Are U.S. journalists really that different? A comparative look at the norms and values of journalists around the world
IU Journalism professors David Weaver and Lars Willnat presented findings from their soon-to-be-released book, The Global Journalist in the 21st Century, for IU Telecom’s T600 Proseminar. The presentation provided information gleaned from a massive survey of nearly 29,000 journalists from around 40 countries. The survey covered topics on demographics, perceived roles of journalists, and ethics surrounding journalistic methods. In sum, David and Lars found that U.S. journalists are notably different from journalists around the world. Compared to international averages, they are more likely to be older, male, married, and college educated. US journalists are more likely to endorse the occupation’s watchdog role and emphasize quick reporting. Finally, they are more likely to condone badgering sources, using personal documents, and undercover employment to find stories.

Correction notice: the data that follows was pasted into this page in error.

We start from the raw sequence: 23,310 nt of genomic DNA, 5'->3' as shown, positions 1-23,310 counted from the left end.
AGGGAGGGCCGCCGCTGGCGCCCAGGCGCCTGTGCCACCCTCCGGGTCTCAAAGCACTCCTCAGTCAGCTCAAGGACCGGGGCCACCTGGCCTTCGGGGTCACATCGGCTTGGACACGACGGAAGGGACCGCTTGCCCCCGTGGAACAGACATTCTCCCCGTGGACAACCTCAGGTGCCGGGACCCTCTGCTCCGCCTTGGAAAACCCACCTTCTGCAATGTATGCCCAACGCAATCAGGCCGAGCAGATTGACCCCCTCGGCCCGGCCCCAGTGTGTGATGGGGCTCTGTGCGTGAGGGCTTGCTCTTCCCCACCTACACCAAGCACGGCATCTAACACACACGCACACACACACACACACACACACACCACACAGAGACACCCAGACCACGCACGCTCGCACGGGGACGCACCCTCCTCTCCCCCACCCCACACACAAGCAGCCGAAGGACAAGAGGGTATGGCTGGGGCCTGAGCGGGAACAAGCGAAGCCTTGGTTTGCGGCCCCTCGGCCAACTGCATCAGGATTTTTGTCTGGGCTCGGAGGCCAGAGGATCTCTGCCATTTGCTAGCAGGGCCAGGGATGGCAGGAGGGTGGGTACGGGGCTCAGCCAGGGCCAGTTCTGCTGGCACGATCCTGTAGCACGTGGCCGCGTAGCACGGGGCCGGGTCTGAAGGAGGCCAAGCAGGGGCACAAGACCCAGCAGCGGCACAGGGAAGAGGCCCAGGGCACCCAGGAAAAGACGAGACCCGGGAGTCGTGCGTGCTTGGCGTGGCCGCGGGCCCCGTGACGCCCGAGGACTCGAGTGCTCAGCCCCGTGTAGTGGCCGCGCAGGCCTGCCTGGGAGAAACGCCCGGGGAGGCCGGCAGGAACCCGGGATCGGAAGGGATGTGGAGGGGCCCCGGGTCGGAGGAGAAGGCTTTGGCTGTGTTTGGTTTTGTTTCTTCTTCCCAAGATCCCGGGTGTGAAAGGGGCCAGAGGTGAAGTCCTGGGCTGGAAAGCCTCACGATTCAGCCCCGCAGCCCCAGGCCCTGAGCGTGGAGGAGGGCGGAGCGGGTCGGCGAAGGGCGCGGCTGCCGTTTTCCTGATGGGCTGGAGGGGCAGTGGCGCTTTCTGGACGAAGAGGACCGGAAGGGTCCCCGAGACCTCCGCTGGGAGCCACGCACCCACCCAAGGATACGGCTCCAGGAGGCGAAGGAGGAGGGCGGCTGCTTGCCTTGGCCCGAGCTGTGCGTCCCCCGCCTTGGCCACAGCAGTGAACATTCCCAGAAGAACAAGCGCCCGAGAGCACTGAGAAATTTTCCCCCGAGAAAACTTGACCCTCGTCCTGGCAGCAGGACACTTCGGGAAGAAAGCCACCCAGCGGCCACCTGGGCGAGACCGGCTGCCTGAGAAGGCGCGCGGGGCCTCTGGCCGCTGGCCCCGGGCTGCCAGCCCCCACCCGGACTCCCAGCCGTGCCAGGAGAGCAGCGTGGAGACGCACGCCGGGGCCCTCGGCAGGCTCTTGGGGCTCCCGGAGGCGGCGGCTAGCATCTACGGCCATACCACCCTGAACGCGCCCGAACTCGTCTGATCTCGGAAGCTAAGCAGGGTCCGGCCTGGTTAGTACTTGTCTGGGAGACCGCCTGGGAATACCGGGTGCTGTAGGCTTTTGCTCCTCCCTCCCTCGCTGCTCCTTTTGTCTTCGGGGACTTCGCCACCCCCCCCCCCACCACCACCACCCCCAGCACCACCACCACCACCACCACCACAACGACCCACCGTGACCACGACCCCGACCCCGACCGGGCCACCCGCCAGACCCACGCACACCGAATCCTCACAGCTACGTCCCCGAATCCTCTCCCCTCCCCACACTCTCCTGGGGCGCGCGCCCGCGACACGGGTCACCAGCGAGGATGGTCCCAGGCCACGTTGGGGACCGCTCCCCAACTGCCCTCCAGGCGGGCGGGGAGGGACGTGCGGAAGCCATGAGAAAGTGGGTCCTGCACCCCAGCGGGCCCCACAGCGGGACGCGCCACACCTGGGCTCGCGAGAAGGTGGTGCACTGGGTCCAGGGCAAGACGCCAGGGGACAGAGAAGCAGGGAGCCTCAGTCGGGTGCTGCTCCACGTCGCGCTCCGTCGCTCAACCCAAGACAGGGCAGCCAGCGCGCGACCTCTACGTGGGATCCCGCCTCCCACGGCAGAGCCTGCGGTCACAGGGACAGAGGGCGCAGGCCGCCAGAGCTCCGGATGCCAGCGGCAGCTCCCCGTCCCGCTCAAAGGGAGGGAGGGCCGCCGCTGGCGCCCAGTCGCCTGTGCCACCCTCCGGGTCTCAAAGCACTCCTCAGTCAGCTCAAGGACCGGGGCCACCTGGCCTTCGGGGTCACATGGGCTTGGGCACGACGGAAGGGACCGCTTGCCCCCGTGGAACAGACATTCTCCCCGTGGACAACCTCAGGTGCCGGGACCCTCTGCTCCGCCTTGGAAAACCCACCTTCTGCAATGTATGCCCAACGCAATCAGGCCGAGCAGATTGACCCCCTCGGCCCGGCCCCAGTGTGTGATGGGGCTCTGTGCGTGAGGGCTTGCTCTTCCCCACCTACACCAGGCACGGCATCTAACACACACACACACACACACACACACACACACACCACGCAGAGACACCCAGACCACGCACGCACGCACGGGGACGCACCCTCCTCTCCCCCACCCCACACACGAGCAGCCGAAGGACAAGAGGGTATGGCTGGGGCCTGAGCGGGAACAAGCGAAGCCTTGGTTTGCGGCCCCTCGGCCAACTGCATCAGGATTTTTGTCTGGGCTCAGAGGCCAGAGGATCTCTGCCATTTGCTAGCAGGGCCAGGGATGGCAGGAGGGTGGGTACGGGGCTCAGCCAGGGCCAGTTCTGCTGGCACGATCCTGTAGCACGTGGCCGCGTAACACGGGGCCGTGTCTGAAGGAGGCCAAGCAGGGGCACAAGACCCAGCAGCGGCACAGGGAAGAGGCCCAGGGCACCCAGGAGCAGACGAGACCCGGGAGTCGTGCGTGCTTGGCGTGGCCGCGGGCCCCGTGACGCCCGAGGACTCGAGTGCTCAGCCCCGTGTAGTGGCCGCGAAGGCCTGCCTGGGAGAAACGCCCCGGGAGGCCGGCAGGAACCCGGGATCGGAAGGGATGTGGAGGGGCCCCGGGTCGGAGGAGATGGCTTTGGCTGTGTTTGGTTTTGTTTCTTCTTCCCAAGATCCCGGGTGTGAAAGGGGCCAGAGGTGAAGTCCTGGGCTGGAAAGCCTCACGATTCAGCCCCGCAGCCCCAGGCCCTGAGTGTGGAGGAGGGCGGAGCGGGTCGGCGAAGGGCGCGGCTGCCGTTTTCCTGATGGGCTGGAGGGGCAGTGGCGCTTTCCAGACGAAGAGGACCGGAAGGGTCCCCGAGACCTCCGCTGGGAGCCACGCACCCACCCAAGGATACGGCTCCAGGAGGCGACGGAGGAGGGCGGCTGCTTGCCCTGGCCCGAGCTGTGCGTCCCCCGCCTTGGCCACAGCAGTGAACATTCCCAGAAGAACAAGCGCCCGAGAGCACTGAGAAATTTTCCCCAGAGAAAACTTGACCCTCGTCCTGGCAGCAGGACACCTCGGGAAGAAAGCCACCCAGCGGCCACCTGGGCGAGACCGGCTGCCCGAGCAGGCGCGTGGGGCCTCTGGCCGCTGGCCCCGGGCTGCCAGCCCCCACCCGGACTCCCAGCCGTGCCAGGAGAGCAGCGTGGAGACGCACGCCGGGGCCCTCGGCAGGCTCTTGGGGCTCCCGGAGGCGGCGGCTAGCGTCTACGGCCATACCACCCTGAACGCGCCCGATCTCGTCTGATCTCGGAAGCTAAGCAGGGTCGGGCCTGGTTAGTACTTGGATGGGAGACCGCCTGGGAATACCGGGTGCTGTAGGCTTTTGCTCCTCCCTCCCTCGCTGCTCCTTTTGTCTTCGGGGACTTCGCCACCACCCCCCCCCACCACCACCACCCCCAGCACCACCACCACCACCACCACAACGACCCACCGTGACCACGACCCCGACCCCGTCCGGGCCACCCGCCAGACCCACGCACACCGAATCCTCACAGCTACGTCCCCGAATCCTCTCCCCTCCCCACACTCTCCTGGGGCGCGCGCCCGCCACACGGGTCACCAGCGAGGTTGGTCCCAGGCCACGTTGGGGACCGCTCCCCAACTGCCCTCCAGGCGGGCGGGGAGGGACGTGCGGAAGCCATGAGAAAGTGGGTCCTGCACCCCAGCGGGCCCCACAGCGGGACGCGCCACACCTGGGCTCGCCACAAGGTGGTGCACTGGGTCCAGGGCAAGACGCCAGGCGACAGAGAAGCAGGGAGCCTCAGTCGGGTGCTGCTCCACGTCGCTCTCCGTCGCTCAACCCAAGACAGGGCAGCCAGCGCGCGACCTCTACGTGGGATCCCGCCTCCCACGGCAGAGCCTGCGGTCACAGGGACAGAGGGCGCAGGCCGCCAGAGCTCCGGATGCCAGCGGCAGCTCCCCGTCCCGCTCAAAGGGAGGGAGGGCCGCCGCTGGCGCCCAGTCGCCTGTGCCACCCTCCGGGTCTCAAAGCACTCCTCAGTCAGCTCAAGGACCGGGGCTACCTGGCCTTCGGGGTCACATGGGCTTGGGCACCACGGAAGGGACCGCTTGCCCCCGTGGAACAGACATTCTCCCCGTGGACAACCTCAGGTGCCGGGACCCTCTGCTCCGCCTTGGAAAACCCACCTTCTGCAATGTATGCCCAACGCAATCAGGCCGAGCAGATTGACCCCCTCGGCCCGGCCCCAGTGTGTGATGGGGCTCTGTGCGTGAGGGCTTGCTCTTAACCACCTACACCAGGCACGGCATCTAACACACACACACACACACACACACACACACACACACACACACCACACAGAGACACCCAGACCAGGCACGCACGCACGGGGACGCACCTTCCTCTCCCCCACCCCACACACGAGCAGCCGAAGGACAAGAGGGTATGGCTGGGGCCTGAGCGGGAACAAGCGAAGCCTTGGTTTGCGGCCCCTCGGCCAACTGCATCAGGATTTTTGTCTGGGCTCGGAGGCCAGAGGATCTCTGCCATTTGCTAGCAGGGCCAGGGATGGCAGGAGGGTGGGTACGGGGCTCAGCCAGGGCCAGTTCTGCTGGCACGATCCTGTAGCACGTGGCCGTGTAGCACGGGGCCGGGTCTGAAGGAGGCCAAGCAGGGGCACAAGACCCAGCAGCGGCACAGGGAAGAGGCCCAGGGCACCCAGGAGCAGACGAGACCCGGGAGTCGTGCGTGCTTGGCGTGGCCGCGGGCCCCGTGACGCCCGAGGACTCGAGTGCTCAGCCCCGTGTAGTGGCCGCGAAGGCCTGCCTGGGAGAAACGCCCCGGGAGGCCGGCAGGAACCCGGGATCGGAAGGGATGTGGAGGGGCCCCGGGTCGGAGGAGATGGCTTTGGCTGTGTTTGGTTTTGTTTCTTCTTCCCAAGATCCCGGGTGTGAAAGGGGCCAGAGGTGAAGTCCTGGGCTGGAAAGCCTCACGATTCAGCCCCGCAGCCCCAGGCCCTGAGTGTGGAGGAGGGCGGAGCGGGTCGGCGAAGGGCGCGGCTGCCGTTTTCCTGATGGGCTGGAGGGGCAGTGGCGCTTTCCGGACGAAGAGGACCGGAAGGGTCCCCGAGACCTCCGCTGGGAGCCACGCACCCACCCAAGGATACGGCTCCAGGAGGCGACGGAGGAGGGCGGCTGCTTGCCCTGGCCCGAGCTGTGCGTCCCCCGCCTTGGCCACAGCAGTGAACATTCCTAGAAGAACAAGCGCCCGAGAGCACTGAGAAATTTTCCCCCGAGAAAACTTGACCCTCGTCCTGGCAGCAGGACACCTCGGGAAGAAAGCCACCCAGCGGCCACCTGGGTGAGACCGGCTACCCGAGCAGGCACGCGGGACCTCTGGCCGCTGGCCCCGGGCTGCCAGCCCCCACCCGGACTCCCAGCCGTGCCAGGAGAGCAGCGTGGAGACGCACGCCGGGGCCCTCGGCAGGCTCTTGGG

Interestingly, the findings don’t reveal if countries are becoming more divergent or similar along the aforementioned topics. However, most countries endorse quick reporting and objectivity and believe that protecting sources’ identities is an important ethical boundary.